A bench scale fixed-bed pyrolysis stainless steel batch reactor (diameter 35 cm, length 60 cm, maximum capacity 5 kg) was used for production of oil from plastic packaging wastes (Fig. 1). 1 kg of plastic wastes was loaded into the reactor for each pyrolysis reaction. The reactor was heated externally by liquid propane gas to the required operating temperature at heating rates of 10, 15, 20 and 25 °C min−1. Reaction was carried out at 500 °C for 10 minute under a flow of nitrogen purge gas. The pyrolysis gas was passed through catalyst column at a ratio of 0.05, 0.1, 0.15 and 0.2 by weight of catalyst to plastic. The catalyst column made from glass (diameter 5 cm, length 100) and load with catalyst in pellet form. Pellets are formed on compression of the catalyst powder with hydraulic press at pressure of 50 bar, the resulting pellet have a diameter of 1 cm and length of 1.5 cm. No binder was used in the formation of the pellets. Fig. S1 in the ESI demonstrates the bentonite clay, hydraulic press machine, palletization block and catalyst in pellet form. The resulting gas products were collected via water cooled condenser. The oil yield was determined based on the initial mass of plastic waste. A control experiment without catalyst was also conducted for comparison. It is important to note that the catalyst cannot be used in powder form when operating at a bench scale due to the generation of a significant pressure drop in catalyst column. As such typical literature examples that utilize catalysts in the powder form require long processing times (more than 1 hour) to pass the product gas through catalyst column and into the condenser to form the liquid product. By using the catalyst in a pellet form, the process time has been reduced to only 10 minute for pyrolysis of 1 kg plastic waste.

image file: c8ra10058f-f1.tif
Fig. 1 Schematic diagram of bench scale pyrolysis unit.

Fuel properties of the resulting pyrolysis oils were tested by the standard methods, including calorific value by bomb calorimeter, density by ASTM D1298, kinematic viscosity at 40 °C by ASTM D93, flash point by ASTM D93 and pour point by ASTM D79. The functional groups of oil were characterized by Fourier Transform Infrared spectroscopy (Bruker, Tensor 27) and the liquid fraction was analysed by Gas Chromatography Mass Spectrometry (PerkinElmer, TurboMatrix HS). The FTIR spectra of resulting oils were compare % similar with commercial fuels by using Bruker software.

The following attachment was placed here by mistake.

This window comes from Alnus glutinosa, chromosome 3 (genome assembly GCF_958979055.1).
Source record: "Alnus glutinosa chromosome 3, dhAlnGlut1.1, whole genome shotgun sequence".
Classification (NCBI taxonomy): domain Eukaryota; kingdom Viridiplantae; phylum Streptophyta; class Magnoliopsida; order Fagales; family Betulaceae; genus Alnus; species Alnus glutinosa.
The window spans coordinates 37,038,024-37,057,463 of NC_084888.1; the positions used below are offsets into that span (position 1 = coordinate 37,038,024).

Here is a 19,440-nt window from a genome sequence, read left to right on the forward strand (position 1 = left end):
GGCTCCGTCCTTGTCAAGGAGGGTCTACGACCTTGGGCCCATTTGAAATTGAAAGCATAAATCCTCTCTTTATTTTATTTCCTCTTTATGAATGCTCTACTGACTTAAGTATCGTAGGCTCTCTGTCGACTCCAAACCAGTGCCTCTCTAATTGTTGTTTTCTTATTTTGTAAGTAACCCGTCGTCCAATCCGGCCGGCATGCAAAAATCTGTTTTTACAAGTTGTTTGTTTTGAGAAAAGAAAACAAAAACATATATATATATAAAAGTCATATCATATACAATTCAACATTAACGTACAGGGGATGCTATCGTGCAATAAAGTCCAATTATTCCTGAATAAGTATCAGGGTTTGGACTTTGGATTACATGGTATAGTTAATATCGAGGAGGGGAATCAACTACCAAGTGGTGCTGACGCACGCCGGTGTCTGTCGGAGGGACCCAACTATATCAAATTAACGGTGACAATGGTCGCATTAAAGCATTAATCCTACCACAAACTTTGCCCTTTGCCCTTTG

The pyrolysis oils with and without using catalyst were used to operate both diesel and gasoline engines. A four-stroke engine, single piston diesel pump (HINOTA, ELP503) with maximum speed 3000 rpm, power 2.2 kW and maximum flow rate 40 m3 h−1 was used for diesel engine tests. A four-stroke engine gasoline brush cutter (Kanto, KT-NBC-4STK), with a 6000 rpm speed, power 2.6 kW and 40 cm3 displacement was used as a model petrol engine. The exhaust gas composition were analysed with an EMS 5002 gas analyser. Engine temperature was also measured by a GM700 infrared thermometer. The engine current was measured by a MX 655 multimeter and then converted to power.

Results and discussion

A bench scale fixed-bed pyrolysis batch reactor was used for production of oil from plastic packaging wastes. Fig. 1 shows the schematic diagram of plastic pyrolysis setup. Importantly, this system in combination with the use of widely available and cost effective bentonite clay catalysts, lead to the formation of no solid products or char residues remaining in the reactor at the end of the pyrolysis cycle.

Raw materials and catalyst characterization

The TG curves of each plastic waste demonstrated a similar behaviour but at different thermal decomposition temperatures, as shown in Fig. 2. The polycyclic structure of PS degraded between 250–480 °C, while those plastics possessing a polyolefin structure (PP and PE) degraded at higher temperatures of 280–520 °C and 280–580 °C, respectively. These results are in agreement with previous studies in the literature.20,26 PS was also reported to decompose at lower temperatures than PP, LDPE and HDPE. This mean that the pyrolysis temperature of 500 °C used in this study was suitable.
image file: c8ra10058f-f2.tif
Fig. 2 TGA curves of waste plastics heated under nitrogen at 10 °C min−1.

The chemical composition of bentonite clay from product specification from Thai Nippon Chemical Industry Co., Ltd was found to be SiO2 46 wt%, Al2O3 17 wt%, Fe2O3 6 wt%, Na2O 1.5 wt%, CaO 2.5 wt% and TiO2 0.2 wt%. Bentonite clays have a similar composition to SiO2 and Al2O catalyst previously investigated as pyrolysis catalysts.6–8 Bentonite also had some compositional similarities to kaoline and red mud. The chemical compositions of kaoline were Al2O3 46.07 wt%, SiO2 43.12 wt%, TiO2 0.74 wt%, CaO 0.03 wt% and others while red mud had Fe2O3 36.5 wt%, Al2O3 23.8 wt%, TiO2 13.5 wt%, SiO2 8.5 wt%, CaO 5.3 wt%, Na2O 1.8 wt% and others.8,9 Low ratio of SiO2/Al2O3 indicated the acidity of the catalyst, thus highlighting the possible acidic nature of the bentonite catalyst.